“…Is Urtza, the province of unity,” Dovas answered, exasperated at the easy question. “Comprised of our hold, Yehaf, the hold of allegiance and loyalty, Bulno, the hold of coordination and cooperation, to the north, and Safik, the hold of love and peace, to the north of that.”
“Easy question,” Telemas said, smirking. “What province is to the west?”
“What province use to be to the west?” Dovas countered and corrected. “Directly west of us was…Jermovosni, province of the pious.”
“Very good,” Telemas complimented. “How about to the north?”
Dovas thought for a moment as he absentmindedly drew circles in the sand with a stick. “Aramekni, province of the progressive.”
“Do you remember the holds that comprise the former provinces you just mentioned?”
“No…I need to study more.”
“Alright then, tell me about Vashni.”
“Vashni, the province of conquerors, is the only province besides ours to be unified today,” Dovas said, reciting what Telemas had written for him to study. “It is located on the northwestern coast of Shamashek and is comprised of the holds of Moreti, the hold of industry and production, Goro, the hold of brutality and depravity, and Nassaq, the hold of war and battle.” Dovas paused for a moment. “…And in the end Vashni will destroy and subjugate all we know,” he added, grimly.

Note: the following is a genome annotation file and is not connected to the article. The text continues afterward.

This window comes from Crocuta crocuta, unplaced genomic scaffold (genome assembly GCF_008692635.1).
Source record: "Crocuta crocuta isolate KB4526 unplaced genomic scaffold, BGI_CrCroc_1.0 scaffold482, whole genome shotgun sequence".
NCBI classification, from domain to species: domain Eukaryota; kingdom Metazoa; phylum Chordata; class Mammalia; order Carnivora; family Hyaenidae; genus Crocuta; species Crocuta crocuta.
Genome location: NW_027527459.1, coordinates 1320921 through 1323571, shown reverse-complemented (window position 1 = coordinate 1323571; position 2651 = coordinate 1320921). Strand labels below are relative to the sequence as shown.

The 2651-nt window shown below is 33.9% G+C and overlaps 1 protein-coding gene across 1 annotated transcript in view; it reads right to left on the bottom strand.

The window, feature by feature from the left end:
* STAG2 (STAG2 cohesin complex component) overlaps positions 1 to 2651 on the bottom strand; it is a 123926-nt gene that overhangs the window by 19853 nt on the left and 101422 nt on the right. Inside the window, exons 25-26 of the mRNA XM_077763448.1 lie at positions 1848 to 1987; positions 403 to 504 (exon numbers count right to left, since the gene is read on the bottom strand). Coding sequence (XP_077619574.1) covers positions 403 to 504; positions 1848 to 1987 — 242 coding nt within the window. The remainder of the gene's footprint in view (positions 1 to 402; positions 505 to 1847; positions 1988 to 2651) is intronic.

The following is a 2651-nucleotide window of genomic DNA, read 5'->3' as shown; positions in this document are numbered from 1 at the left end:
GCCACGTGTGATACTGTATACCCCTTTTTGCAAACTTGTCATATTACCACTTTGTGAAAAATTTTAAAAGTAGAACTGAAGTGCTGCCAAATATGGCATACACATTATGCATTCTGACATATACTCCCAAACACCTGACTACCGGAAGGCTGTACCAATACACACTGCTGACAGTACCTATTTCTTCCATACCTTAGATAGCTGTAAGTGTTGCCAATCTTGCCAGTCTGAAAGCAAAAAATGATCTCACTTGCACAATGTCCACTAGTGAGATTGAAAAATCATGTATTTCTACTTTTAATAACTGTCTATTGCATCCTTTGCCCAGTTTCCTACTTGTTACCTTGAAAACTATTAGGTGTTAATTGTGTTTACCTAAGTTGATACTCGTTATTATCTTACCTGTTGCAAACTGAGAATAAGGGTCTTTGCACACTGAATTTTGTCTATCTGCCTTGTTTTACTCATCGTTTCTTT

Telemas sighed. “Must you make everything so damn gloomy?”
“It’s true, though, isn’t it?” Dovas responded simply. “If what you told me is true, the combined strength of the Vashni province cannot be stopped, and they have already shown their power by conquering half of Shamashek in four years.”
“Yes, but you don’t need to—“ Telemas stopped talking as he heard the unmistakable sound of tamaks in the distance.
The two boys stopped dead, their eyes straining against the bright divine rays of the sun to look towards the horizon.
“Tamaks…why are there tamaks coming our way? Nobody ever comes our way,” Dovas said, with fear building. “Who can that possibly be?”
“We should run,” Telemas said, stepping back. “Just to be safe.”